David Graeber: Corrupted by Math

Posted by admin on Saturday, July 29, 2023

Meaning of David Graeber Money Quote: saying Debt is a perverted form of math representing money multiplied by time and amount owed. David Graeber said:
debt is the perversion of a promise corrupted by math and violence Quote

“What is a debt, anyway? A debt is just the perversion of a promise. It is a promise corrupted by both math and violence” — David Graeber


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This money quote looks at the complex and often problematic nature of debt. Here are some possible interpretations and insights about the quote:

  1. Debt as a perversion of promise: Graeber’s quote suggests that debt is a distortion of the original purpose of promises, which are meant to be acts of good faith and mutual obligation. Instead, debt is often used as a means of exploitation and control, where one party (usually the creditor) has power over the other (the debtor).
  2. Math and violence: Graeber’s reference to “math and violence” highlights the coercive nature of debt. Debt is often calculated using mathematical formulas, but these calculations can be used to justify exploitative and oppressive practices. Additionally, the threat of violence (either physical or economic) is often used to enforce debt obligations.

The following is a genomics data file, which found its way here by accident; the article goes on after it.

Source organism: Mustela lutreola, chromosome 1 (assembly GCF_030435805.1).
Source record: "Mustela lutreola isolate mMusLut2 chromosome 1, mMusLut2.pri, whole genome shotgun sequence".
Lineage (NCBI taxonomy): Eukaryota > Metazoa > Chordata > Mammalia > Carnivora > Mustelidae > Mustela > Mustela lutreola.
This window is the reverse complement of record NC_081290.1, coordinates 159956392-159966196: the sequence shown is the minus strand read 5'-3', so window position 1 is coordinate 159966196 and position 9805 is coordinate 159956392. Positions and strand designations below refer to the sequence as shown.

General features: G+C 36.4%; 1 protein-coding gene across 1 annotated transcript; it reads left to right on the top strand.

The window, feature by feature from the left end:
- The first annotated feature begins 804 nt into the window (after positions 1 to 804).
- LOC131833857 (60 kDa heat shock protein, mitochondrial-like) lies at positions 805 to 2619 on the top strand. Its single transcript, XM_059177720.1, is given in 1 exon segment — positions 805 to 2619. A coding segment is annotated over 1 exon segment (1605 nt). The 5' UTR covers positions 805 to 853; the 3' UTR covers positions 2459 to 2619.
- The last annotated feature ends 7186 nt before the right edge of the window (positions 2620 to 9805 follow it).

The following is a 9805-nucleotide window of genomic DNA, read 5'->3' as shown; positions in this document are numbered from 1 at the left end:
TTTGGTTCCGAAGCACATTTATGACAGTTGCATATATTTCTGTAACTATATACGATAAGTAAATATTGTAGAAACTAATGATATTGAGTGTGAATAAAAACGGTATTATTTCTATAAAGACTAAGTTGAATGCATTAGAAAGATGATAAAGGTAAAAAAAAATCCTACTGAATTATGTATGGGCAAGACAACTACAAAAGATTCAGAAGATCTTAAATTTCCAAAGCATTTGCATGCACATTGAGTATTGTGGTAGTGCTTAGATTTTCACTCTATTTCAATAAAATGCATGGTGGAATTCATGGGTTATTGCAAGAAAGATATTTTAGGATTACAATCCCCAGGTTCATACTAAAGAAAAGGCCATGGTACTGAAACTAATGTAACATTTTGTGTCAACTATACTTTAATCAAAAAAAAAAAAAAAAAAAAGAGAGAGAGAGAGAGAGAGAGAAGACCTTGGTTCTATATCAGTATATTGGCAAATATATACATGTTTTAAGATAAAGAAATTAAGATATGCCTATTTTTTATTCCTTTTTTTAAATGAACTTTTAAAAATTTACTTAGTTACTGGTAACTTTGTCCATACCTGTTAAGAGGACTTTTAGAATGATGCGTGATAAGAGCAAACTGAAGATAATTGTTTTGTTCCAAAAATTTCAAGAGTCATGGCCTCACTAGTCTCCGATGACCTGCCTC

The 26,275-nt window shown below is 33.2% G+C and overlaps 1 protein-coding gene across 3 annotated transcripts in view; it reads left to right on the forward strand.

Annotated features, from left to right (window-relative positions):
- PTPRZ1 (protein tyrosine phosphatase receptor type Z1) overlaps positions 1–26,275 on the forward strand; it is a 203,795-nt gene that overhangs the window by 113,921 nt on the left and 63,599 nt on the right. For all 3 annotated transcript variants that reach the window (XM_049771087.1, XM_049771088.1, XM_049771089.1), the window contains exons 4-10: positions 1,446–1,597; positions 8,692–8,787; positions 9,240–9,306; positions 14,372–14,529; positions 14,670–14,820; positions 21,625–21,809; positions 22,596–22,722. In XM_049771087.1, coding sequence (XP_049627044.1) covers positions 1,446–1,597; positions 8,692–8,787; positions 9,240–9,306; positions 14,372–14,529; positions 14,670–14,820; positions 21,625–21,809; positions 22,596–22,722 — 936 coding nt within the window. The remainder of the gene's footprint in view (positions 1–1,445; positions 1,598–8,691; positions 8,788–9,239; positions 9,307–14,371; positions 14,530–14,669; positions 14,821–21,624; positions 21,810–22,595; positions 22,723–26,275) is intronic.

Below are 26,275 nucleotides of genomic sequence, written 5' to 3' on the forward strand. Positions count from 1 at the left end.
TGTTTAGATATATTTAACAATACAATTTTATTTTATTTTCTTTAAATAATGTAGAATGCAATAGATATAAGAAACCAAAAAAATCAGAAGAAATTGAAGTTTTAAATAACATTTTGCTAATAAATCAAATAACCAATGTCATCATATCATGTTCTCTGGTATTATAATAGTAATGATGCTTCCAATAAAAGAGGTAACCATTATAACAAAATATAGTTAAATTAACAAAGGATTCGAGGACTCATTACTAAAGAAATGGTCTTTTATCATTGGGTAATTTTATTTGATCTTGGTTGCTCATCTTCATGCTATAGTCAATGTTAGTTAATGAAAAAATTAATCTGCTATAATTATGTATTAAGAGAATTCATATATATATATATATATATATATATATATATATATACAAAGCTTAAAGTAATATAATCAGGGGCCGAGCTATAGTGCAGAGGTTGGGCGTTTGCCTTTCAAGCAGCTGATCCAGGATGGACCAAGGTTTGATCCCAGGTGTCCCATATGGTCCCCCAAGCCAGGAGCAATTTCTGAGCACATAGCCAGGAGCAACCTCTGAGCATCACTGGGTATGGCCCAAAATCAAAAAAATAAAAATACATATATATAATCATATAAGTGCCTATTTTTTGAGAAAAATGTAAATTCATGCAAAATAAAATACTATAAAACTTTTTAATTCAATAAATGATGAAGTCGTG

3. The corruption of promises: Graeber’s quote suggests that debt corrupts the original promise of mutual obligation and reciprocity. Instead of being a mutual agreement between equals, debt becomes a tool for one party to gain power over the other.
  4. The problem of debt as a social relation: Graeber’s quote highlights the problem of debt as a social relation, rather than just a financial transaction. Debt can create and reinforce power imbalances, social hierarchies, and economic inequalities.
  5. The need for a new understanding of debt: Graeber’s quote suggests that we need a new understanding of debt that goes beyond the current paradigm of debt as a financial obligation. This new understanding should prioritize mutual aid, cooperation, and reciprocity, rather than exploitation and control.

Graeber’s quote challenges the dominant narratives around debt and encourages us to think critically about the social and economic implications of debt. It highlights the need for a more equitable and just understanding of debt, one that prioritizes the well-being of all individuals and communities, rather than just the interests of the powerful.

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